Speaking at a virtual event being held by the Armed Forces Communications & Electronics Association, US Admiral Philip S. Davidson laid out a vision for military and wider geopolitical success in the Indo-Pacific based on four pillars:
- Increasing joint force lethality
- Enhanced force design and posture in the Indo-Pacific
- Strengthening alliances and partnerships
- Exercise experimentation innovation involving international partners
Overall, these general points are nothing new; they more or less reinforce the points which have been made by American military leadership over the past few years and closely match the reports and papers made available by the DoD to congress and the public. Nevertheless, there are a number of interesting details to pick out among the more specific statements made by the admiral.
One interesting example is the mention “of a joint network of live, virtual and constructive ranges in key locations around the region” being in development to further multi-domain training and innovation across the region in partnership with key allies. Another a focus on reinforcing the capabilities available to better protect forward-deployed US forces with integrated air and missile defenses.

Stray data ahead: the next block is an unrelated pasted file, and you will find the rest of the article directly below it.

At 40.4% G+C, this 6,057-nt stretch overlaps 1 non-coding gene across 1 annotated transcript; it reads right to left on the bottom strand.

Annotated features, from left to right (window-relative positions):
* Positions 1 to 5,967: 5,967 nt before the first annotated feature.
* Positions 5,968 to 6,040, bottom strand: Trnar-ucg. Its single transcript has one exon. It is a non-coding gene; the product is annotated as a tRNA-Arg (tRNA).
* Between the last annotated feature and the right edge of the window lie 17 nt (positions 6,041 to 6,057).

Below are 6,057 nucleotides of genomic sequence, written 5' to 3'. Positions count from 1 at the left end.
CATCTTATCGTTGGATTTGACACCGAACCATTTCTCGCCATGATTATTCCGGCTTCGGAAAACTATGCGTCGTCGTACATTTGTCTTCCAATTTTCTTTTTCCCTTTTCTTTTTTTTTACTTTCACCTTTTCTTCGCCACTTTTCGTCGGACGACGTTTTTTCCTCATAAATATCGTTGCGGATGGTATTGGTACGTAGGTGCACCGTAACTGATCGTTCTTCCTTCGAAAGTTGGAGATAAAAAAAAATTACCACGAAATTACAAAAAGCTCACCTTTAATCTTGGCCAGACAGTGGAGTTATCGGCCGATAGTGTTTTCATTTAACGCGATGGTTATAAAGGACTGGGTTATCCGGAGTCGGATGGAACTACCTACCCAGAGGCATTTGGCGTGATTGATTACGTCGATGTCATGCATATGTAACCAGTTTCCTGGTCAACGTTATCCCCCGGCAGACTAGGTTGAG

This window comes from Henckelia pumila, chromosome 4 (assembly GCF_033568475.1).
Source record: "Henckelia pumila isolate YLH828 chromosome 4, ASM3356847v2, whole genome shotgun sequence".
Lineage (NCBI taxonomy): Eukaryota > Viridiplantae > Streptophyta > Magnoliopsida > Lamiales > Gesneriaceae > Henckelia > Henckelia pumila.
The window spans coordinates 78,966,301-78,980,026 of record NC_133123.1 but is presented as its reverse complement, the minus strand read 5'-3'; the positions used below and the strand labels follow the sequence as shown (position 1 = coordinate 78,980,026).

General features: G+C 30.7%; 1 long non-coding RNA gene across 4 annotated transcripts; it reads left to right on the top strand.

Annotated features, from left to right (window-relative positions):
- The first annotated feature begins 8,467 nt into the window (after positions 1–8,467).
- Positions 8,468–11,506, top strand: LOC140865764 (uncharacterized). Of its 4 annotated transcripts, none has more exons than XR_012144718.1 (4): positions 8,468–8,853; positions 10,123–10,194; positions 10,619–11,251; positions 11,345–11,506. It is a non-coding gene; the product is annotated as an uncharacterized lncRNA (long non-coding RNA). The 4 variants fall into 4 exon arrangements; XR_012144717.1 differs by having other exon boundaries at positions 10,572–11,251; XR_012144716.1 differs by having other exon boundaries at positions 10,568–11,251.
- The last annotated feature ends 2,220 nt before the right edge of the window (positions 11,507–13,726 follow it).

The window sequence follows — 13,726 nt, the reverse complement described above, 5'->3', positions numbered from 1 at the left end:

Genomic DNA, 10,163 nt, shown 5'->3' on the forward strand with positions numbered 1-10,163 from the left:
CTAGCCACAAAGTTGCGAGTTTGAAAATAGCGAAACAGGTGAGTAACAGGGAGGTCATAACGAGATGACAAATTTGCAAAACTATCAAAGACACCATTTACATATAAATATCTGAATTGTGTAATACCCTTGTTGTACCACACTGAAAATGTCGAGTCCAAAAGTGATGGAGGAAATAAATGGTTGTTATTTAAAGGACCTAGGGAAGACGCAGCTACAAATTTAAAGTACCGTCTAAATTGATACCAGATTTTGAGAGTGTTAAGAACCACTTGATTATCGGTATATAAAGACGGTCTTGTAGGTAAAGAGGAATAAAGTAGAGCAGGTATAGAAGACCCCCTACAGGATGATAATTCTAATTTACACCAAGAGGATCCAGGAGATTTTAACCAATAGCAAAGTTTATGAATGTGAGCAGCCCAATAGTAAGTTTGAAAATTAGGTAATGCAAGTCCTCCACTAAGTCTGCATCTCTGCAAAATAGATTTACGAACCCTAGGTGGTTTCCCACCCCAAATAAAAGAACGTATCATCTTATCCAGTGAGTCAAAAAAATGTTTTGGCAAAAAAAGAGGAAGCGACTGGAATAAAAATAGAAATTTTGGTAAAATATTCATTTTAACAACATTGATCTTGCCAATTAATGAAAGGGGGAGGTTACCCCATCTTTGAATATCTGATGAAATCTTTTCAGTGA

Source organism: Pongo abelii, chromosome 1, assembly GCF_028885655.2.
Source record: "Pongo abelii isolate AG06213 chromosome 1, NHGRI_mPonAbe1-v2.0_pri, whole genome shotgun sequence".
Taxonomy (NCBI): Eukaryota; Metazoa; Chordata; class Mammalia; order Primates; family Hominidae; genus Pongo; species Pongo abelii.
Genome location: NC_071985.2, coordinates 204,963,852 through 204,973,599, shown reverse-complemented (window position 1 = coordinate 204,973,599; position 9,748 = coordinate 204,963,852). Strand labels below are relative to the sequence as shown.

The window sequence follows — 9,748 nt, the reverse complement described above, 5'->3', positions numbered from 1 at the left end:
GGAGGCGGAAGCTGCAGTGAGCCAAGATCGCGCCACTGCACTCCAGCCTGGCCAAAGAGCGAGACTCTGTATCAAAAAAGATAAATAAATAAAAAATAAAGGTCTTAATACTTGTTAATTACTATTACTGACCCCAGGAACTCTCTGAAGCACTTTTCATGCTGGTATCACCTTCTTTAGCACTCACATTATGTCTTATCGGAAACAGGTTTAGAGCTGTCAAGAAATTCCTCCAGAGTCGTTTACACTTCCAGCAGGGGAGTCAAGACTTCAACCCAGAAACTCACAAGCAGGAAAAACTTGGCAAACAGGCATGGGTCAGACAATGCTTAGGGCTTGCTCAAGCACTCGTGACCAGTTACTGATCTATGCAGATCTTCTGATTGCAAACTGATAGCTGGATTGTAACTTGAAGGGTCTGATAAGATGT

A number of other key technologies were also brought up, including space-based persistent radars, artificial intelligence, quantum computing, remote sensing, machine learning, big data analytics and 5G technology. While some of these are once again a repeat of what we’ve come to expect from the Pentagon, some like quantum computing don’t tend to come up that often in the media. A final point of note is how the alliance network is increasingly becoming highlighted as critical to success; unilateral American action is seemingly no longer even worth considering. The alliance network, not the US military, was described as “the backbone of the free and open international order” which provides the force needed to counter aggression in the region.
In other recent news related to the American stance towards Asia, Secretary of Defense Austin began the month by issuing initial guidance to the newly formed China task force. The organization is expected to conduct “a baseline assessment of departments, policies, programs and processes on China-related matters” over the next 4 months. The findings should make their way into the upcoming Global Posture Review and offer an opportunity for the Pentagon to provide its input into the wider “whole of government” China policy.